Worthing boss Hinshelwood talks next season and how important the fans are in recruiting players

Adam Hinshelwood
Adam Hinshelwood

Adam Hinshelwood believes Worthing can achieve promotion next season after his side missed out on this year’s Bostik Premier Division play-offs following a 4-2 defeat to Merstham.

Worthing were unable to make the most of Bishop’s Stortford’s loss at Carshalton Athletic, with their Surrey opponents leapfrogging the Essex side instead to claim the final play-off place.

The Mackerel Men finished ninth and are the highest-placing Sussex club in the division. Worthing manager Hinshelwood said: “I think it’s important that we’re progressing.

“We’ve got 65 points this year and will be looking to improve on that next season but I think it would be wrong to say we’re going all out for promotion.

“The resources that we’ve got aren’t quite there yet but when they are there I think promotion will be a bit more realistic and attainable. It’s something that we look to improve on, and look to do, but only when the club is able to do so.”

SEE ALSO Worthing boss Hinshelwood 'really disappointed' after missing out on play-offs | Sussex club 'welcome talks' with Burgess Hill Town over ground sharing agreement | Worthing have 'plenty to be pleased and proud about' even if they fail in play-off push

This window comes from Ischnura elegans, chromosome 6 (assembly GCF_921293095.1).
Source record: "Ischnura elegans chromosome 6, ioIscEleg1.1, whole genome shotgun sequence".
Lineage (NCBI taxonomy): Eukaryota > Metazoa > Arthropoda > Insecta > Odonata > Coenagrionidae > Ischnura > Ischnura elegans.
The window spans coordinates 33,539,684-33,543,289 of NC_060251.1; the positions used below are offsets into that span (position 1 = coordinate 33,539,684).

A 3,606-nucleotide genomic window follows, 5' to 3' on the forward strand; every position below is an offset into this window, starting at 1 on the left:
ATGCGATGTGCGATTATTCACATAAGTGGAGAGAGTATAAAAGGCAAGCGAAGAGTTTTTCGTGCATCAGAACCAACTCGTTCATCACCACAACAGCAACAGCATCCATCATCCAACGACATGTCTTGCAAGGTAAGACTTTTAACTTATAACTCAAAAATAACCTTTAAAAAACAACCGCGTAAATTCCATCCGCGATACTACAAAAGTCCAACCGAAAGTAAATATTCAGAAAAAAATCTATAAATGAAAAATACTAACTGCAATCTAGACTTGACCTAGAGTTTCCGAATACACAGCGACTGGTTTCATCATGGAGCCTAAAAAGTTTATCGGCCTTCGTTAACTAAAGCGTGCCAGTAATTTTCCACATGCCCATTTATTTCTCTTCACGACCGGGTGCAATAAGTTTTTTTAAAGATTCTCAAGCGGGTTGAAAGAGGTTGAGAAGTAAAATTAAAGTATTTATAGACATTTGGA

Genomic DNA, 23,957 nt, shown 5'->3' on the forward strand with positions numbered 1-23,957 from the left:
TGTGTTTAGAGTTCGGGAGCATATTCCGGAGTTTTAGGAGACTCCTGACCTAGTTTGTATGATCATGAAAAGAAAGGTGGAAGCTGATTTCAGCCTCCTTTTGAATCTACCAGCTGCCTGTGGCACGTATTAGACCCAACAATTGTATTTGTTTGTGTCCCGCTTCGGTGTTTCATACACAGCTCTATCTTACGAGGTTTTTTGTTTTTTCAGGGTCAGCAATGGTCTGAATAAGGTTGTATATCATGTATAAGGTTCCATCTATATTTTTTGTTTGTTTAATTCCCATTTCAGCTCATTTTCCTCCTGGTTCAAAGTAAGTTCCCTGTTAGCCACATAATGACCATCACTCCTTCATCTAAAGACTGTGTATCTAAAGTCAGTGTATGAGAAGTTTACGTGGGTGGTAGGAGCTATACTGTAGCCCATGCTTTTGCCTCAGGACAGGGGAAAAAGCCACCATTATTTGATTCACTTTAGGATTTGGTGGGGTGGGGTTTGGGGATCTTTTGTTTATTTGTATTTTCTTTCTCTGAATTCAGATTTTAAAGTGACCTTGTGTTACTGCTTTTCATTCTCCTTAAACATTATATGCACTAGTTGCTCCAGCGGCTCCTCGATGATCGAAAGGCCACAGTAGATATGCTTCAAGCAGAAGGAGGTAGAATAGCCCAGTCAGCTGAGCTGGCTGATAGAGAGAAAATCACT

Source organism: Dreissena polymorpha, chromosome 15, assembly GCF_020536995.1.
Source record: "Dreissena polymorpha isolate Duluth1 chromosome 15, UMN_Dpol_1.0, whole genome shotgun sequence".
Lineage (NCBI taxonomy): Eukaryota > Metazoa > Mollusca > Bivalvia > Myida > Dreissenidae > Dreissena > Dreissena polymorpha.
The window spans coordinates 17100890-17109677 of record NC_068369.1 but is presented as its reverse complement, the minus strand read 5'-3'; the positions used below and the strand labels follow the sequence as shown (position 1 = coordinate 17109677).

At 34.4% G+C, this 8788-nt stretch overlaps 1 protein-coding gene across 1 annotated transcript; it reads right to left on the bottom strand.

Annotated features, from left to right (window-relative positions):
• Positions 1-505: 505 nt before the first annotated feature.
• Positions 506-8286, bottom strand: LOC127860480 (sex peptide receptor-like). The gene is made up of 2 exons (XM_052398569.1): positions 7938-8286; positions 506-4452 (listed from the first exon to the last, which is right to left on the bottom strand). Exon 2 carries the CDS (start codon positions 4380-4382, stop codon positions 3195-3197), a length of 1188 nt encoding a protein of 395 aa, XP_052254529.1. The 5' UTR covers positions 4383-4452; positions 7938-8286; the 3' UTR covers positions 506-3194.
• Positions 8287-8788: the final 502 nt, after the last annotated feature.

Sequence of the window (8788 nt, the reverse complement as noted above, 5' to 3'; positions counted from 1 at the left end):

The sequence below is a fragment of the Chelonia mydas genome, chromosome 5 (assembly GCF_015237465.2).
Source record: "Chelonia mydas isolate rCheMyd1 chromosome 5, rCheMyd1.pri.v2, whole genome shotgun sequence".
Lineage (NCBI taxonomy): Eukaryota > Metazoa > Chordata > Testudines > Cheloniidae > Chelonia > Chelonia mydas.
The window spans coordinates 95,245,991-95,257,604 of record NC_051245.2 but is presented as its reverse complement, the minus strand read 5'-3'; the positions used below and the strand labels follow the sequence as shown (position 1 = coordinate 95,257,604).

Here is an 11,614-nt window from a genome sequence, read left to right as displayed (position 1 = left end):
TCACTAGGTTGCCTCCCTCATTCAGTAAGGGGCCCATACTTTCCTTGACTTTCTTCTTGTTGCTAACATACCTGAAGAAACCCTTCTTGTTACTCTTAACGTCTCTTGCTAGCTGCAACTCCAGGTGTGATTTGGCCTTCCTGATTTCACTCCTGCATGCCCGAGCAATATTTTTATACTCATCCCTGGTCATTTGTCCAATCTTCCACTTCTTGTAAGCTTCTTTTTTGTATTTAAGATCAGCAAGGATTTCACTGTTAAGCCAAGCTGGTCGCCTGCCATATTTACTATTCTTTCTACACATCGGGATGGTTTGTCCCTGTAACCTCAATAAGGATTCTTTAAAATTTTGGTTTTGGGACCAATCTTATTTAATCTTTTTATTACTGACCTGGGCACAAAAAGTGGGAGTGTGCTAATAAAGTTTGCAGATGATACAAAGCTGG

Worthing have also been boosted by a 51% increase in attendance figures this season. Their average home attendance of 908 is the highest in the league and Hinshelwood believes the large crowds will help recruit new players over the summer.

He said: “Other than the two league clubs in Sussex (Crawley and Brighton), we’re the highest supported side in the county. The atmosphere that they [the fans] generate when things are going well is uncomparable at this level so I’m really grateful for that.

“It’s a big factor in recruiting players to come to us as they’ll know about the facilities and the crowd that we’ve got at Worthing. Any player wants to play as a high a level as they can, and play in a special, big atmosphere, but it can also have the adverse effect where maybe it adds a bit more pressure.

“The young side we have sometimes feed off of it but when things aren’t going our way, when we go a goal behind, they rely on the fans to get us going again.”